DC attorney general sues manufacturer over toxic contamination in local rivers
D.C. Attorney General Karl Racine is suing a major chemical manufacturer, alleging the company knowingly contaminated local rivers with pollutants for decades.
Racine filed a lawsuit against Velsicol in the Superior Court of the District of Columbia Civil Division on Thursday, accusing the company of contaminating the Potomac and Anacostia rivers with chlordane, a toxic chemical produced by the manufacturer. The effects of this contamination had a disproportionate effect on the district’s low-income and black residents, according to Racine.
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“In recent years, DC has had to spend millions assessing and addressing the harms of the chemical to our residents and to our environment — cleaning up Velsicol’s mess,” Racine said in a statement. “Environmental justice is intertwined with racial justice. By filing this lawsuit today, we’re standing up for communities of color, who, far too often, bear the brunt of pollution, as they did in this case.”
Chlordane was one of the most widely used pesticides in the United States until the Environmental Protection Agency banned its use in 1988 because of threats to human health. Velsicol profited off being the “sole manufacturer” of the insect pesticide despite learning the product could cause cancer in an internal report in 1959 — nearly 30 years before it was banned, the lawsuit alleges.
The company hid its findings and “embarked on a years-long campaign of misinformation and deception to prolong reaping the financial rewards of selling its chlordane products” in Washington, D.C., Maryland, and Virginia, according to Racine.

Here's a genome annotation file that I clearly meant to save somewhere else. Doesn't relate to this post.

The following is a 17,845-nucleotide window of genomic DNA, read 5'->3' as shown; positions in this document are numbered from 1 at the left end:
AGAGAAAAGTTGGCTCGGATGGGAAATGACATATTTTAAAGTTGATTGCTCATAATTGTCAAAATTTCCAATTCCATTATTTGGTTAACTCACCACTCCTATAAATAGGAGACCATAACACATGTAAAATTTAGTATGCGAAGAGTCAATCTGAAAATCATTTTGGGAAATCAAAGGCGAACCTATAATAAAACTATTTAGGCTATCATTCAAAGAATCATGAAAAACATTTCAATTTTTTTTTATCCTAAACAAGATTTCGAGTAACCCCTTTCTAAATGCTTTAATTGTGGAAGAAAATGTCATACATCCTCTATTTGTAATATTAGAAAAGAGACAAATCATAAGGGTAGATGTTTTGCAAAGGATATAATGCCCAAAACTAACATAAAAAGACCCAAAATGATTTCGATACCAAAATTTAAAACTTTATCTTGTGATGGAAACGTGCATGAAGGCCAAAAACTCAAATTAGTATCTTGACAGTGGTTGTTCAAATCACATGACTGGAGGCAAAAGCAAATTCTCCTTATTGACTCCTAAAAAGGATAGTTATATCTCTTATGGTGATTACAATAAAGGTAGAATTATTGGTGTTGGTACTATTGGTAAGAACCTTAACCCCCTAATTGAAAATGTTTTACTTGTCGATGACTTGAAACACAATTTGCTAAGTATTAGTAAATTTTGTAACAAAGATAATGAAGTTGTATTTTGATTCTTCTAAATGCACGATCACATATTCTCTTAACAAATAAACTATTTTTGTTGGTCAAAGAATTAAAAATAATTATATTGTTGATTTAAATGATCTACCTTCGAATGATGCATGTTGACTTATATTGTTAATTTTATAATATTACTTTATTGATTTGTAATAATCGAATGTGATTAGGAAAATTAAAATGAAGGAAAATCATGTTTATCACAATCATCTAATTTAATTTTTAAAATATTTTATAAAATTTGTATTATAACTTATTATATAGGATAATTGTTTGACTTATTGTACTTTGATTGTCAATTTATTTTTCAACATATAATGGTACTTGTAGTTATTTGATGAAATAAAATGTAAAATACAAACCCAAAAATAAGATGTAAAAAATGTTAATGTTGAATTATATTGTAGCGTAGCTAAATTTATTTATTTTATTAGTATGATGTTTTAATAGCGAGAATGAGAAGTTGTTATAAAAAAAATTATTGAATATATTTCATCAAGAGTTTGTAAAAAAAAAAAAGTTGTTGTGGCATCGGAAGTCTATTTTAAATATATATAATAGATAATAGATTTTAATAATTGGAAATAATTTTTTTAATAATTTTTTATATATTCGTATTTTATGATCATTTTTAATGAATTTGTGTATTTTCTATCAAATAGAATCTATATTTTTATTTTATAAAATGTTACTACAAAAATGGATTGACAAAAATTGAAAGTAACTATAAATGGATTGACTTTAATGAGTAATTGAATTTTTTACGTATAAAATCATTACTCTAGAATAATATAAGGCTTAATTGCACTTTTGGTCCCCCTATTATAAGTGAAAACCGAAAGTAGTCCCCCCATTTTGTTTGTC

By the time the pesticide was banned by the EPA, more than 30 million homes and buildings had been treated with the substance, according to the suit. A year later in 1989, D.C. officials warned residents not to eat certain fish caught from the Potomac and Anacostia rivers because of chlordane contamination.
Long-term exposure to chlordane is considered dangerous with the EPA defining it as a “probable human carcinogen.” Several studies have linked it to liver cell cancer, miscarriages, depression, worsened diabetes, and bone-marrow diseases, among other things, according to the lawsuit. Even short-term exposure can cause adverse effects, including headaches, blurred vision, dizziness, and nausea, the lawsuit says.
Washington, D.C., in particular, was hit hard by the chlordane contamination, with a 1987 study showing that fish in the Potomac and Anacostia rivers had chlordane levels nearly three times what the Food and Drug Administration considered safe for human consumption. That contamination has persisted to the present day, according to the lawsuit.
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“Because chlordane is environmentally persistent, it will continue to circulate in the District’s surface water, sediment, fish, wildlife, marine resources, and other natural resources,” the suit states. “As a result, the District has devoted significant resources to study, monitor, and put forth plans to remediate the damage. Widespread contamination continues posing current and future threats to human health and the well-being of the District’s environment and economy.”
Racine’s lawsuit seeks damages for injury to the district’s natural resources as well as money to cover future costs of analyzing and treating the lasting contamination. A spokesperson for Velsicol did not return a request for comment by the Washington Examiner.